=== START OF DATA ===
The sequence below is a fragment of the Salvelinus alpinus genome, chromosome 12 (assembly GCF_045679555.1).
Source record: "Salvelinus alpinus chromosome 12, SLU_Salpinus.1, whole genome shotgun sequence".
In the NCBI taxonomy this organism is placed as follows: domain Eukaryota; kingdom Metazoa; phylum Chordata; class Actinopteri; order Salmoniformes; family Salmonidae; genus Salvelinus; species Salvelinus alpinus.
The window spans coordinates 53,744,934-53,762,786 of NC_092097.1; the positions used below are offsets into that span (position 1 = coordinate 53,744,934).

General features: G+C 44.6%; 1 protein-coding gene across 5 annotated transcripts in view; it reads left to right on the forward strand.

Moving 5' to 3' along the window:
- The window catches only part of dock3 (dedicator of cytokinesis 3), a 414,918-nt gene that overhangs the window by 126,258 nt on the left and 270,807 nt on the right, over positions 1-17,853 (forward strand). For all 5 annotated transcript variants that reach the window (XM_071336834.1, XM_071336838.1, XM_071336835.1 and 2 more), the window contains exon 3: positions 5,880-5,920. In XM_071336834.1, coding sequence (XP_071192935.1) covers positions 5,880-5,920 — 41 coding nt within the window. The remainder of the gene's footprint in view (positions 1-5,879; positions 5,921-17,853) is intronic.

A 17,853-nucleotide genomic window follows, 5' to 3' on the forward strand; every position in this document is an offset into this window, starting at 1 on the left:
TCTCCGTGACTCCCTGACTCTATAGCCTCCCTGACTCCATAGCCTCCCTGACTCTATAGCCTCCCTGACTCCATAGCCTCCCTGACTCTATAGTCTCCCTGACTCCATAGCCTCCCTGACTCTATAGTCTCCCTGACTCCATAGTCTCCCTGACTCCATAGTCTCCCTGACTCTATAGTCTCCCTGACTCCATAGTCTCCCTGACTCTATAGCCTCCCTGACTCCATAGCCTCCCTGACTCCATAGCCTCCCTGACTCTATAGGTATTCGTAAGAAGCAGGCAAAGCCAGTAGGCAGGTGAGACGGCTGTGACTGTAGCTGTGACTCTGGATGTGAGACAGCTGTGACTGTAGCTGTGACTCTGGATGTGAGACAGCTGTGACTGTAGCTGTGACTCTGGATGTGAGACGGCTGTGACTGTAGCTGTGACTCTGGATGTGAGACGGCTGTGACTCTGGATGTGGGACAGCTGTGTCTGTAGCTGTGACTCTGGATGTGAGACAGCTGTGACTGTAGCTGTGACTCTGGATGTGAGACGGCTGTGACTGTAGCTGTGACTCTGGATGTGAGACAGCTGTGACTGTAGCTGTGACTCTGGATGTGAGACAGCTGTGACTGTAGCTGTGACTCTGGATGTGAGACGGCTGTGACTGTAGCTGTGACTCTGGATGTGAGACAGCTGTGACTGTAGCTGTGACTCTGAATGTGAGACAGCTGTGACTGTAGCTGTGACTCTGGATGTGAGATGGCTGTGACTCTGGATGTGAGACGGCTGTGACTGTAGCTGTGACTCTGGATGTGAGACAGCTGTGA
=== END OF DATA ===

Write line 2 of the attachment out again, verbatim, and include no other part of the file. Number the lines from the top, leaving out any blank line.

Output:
Source record: "Salvelinus alpinus chromosome 12, SLU_Salpinus.1, whole genome shotgun sequence".